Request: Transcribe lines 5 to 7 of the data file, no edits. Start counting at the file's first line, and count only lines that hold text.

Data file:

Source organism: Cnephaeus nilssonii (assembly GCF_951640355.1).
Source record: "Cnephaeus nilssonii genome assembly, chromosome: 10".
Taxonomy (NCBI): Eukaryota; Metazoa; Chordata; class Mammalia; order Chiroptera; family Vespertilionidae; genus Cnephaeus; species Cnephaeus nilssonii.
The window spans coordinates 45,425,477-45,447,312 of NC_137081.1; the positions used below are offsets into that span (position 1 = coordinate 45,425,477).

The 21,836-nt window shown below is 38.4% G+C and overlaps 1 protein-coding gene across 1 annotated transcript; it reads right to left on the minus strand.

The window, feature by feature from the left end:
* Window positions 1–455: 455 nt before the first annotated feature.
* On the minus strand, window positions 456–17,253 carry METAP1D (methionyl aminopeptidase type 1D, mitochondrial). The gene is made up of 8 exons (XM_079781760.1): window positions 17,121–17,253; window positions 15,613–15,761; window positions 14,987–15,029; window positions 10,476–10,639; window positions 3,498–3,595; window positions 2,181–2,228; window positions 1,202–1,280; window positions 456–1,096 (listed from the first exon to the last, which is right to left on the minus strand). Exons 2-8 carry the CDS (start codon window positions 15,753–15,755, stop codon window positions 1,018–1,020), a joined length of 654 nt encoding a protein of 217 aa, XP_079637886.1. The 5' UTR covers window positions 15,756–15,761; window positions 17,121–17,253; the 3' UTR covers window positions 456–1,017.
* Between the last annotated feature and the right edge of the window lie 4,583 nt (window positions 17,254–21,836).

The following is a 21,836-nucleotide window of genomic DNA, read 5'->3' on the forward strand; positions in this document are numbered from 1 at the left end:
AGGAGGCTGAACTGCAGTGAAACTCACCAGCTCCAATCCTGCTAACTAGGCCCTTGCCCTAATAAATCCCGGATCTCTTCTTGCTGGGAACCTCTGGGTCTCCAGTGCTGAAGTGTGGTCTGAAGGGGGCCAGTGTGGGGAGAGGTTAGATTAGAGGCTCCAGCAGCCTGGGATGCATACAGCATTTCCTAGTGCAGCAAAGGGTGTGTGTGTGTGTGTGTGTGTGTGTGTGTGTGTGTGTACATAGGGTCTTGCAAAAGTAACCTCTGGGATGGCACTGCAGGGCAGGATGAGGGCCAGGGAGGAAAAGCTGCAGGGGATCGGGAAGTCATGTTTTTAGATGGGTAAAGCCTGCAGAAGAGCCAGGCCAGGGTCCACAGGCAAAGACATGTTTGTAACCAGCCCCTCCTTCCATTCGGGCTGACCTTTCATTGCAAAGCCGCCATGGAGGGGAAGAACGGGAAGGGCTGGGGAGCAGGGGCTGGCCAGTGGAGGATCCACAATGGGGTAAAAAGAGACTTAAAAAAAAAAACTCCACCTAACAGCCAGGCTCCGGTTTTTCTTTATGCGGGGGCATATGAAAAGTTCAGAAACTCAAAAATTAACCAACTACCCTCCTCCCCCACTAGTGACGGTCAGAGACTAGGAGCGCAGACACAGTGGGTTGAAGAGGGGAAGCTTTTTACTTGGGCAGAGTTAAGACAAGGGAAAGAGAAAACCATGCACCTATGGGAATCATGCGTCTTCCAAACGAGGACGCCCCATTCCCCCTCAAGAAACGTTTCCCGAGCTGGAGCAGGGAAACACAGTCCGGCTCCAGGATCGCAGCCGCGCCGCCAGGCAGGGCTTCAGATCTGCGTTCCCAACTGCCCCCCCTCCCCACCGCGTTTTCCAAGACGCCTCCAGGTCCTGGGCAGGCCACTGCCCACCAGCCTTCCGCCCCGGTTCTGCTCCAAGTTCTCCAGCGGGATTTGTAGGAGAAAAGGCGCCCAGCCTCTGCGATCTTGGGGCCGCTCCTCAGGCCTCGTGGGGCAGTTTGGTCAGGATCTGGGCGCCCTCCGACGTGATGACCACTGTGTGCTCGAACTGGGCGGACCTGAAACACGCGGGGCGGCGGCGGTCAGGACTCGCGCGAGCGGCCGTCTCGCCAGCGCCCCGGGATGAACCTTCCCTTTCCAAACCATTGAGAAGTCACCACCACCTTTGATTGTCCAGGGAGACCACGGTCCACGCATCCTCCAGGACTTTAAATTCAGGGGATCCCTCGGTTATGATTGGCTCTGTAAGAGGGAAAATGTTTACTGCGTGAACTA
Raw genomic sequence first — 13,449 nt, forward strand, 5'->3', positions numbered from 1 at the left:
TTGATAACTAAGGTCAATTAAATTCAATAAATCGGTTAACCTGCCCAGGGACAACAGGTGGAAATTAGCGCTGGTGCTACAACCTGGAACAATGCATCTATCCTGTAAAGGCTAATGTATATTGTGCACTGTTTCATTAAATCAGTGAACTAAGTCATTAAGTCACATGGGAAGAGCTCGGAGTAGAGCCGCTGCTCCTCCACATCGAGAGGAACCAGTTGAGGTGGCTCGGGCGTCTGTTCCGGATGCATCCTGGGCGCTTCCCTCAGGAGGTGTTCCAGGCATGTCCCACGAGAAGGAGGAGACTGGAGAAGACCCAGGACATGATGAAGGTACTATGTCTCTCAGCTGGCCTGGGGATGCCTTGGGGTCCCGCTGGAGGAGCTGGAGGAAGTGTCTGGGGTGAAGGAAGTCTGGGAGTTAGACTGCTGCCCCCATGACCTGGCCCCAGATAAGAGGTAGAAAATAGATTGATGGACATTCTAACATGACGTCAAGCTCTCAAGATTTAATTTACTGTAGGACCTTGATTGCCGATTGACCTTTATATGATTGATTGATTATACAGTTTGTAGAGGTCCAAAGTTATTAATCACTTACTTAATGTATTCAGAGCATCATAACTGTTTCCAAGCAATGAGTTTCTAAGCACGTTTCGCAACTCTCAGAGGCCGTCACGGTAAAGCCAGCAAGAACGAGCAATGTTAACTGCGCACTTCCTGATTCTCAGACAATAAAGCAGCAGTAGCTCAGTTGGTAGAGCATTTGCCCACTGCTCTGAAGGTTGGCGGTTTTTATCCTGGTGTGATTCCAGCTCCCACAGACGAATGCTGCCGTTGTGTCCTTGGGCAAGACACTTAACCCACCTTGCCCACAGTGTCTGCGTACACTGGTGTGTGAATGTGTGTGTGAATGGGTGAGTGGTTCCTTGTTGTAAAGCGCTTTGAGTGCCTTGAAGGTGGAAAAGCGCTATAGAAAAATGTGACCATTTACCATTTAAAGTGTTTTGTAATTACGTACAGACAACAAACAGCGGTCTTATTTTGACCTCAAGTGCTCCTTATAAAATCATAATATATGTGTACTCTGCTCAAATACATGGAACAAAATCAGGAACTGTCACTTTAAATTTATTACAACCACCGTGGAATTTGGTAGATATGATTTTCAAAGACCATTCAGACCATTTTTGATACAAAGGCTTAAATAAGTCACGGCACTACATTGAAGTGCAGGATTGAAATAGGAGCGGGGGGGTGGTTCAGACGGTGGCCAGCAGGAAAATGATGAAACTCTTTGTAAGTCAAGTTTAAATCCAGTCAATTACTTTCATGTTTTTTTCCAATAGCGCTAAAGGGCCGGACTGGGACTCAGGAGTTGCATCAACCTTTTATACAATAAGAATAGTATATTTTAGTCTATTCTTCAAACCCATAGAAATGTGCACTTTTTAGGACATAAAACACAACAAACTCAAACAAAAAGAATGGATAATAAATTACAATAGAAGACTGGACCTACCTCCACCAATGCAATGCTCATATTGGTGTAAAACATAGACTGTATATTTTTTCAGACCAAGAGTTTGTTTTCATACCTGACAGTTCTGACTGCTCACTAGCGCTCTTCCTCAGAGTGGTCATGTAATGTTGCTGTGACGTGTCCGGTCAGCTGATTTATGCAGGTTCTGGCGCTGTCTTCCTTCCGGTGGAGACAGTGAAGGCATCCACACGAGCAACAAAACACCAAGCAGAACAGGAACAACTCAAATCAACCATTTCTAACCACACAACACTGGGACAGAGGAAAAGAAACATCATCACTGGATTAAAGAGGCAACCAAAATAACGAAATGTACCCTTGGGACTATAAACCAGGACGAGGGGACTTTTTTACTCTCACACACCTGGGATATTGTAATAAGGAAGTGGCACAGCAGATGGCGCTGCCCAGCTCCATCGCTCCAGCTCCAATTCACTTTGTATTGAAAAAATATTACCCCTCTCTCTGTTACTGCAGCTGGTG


The 21,836-nt window shown below is 38.4% G+C and overlaps 1 protein-coding gene across 1 annotated transcript; it reads right to left on the minus strand.

The window, feature by feature from the left end:
* Window positions 1–455: 455 nt before the first annotated feature.